The recent Time Magazine cover story “How faith can heal,” trumpeted the value of faith in the healing process. This may not be “news” to many of us, but it seems to have been for the editors of Time. The main article in the magazine covered the rise of scientific studies on the value of prayer in healing. Also, the piece mentioned the value of people joining a church or synagogue in promoting longevity. A longitudinal study of 1500 people, began in 1997 by Neal Krause at the University of Michigan, looked at how church goers fared dealing with stresses of health and economic issues. People benefited from the relationship support that membership in a faith community provided. “He also found that people who maintain a sense of gratitude for what’s going right in their lives have a reduced incidence of depression, which is itself a predictor of health.” Krause’s research also concluded that “people who believe their lives have meaning live longer than people who don’t.” The importance of community and the power of the relationships that are developed within that community are the key to much of our perceptions of self, our maintenance of health and attitude and the real reason why we create synagogues and stay members. Such communities give us a place to tell our stories.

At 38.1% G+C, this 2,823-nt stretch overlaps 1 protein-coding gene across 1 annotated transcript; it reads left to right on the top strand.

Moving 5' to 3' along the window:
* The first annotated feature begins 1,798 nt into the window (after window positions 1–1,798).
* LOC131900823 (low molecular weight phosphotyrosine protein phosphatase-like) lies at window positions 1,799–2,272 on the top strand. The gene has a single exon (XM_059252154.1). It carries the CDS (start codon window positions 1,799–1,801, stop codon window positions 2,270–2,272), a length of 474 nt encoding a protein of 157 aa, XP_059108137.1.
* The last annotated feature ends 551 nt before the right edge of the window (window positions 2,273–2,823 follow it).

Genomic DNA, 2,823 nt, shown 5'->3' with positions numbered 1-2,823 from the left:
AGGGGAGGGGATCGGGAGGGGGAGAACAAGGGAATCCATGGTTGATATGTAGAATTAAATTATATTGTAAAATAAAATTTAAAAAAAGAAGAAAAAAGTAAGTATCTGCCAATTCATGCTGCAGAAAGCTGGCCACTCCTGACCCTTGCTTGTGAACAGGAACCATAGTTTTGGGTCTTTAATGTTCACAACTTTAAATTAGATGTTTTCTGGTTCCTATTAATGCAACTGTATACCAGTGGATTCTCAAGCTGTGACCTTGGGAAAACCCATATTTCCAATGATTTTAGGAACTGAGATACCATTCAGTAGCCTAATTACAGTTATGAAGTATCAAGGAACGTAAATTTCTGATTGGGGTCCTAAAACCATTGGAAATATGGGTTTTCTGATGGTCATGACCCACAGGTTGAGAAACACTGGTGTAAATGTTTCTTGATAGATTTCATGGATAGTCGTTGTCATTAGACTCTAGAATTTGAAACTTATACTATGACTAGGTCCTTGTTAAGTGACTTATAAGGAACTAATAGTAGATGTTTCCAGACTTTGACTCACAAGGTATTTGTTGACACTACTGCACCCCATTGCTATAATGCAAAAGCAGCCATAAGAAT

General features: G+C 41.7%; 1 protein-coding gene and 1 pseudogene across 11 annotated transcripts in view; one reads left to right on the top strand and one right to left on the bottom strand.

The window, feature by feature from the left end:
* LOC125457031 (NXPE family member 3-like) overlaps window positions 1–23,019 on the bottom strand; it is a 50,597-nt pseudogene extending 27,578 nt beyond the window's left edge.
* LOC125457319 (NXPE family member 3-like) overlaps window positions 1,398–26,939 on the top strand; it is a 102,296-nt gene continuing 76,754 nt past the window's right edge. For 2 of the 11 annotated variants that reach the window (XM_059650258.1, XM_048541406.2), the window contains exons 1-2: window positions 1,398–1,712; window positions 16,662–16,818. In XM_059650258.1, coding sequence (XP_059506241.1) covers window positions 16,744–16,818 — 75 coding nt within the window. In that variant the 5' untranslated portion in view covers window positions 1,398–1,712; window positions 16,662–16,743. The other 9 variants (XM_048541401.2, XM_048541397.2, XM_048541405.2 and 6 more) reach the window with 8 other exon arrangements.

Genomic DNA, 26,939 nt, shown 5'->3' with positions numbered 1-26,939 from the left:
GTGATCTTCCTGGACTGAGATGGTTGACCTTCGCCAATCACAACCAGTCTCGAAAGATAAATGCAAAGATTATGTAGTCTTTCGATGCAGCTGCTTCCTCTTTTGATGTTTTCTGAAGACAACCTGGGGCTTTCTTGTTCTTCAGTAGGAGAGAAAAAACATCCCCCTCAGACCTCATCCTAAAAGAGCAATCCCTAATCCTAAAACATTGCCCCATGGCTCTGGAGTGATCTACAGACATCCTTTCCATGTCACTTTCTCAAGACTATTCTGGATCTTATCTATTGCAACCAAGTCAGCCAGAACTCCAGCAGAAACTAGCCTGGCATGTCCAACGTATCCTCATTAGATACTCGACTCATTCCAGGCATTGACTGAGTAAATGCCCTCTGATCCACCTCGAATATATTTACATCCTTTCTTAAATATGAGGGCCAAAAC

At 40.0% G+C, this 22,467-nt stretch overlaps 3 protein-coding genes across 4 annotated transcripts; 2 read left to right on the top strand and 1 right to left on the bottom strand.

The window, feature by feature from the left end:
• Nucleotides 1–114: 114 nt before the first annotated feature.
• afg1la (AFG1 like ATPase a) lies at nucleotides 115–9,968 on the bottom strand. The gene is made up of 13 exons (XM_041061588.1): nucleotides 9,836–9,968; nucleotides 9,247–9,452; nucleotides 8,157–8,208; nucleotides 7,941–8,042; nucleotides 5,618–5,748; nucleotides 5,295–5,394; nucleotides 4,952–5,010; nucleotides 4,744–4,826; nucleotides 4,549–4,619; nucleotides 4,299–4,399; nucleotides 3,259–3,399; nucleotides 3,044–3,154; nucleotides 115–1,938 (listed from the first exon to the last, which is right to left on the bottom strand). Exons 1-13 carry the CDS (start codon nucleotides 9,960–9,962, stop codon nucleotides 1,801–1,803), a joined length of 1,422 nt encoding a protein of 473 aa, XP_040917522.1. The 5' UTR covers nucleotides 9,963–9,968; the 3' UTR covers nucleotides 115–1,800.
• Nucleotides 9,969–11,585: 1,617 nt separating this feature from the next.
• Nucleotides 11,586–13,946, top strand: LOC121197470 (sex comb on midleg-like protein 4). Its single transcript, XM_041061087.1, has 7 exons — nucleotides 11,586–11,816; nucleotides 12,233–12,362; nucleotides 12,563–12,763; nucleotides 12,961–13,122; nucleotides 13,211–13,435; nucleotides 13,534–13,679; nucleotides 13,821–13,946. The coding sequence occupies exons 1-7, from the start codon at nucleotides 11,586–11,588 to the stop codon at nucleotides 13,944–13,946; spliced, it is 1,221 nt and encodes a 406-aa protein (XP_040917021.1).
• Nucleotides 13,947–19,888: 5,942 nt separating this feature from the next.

In the Resources section this month we call your attention to a new “community” that celebrates your stories. Check out the information on the Jewish Writing Project and think about sending in a sample of your story. One of the benefits of being able to travel to so many congregations as I do, is that you are given the opportunity to hear so many powerful stories. Increasingly, as we all age, we are more aware of the power of each of our own stories and the legacy that we can leave for others, as others have left theirs for us.
Also, please check out the sampling of workshops and programs that are available to your congregation and organization as you begin to look at the implications of the longevity revolution. We welcome your interest.
Shalom, and have a sweet, healthy and happy Purim.
Rabbi Richard F. Address, D.Min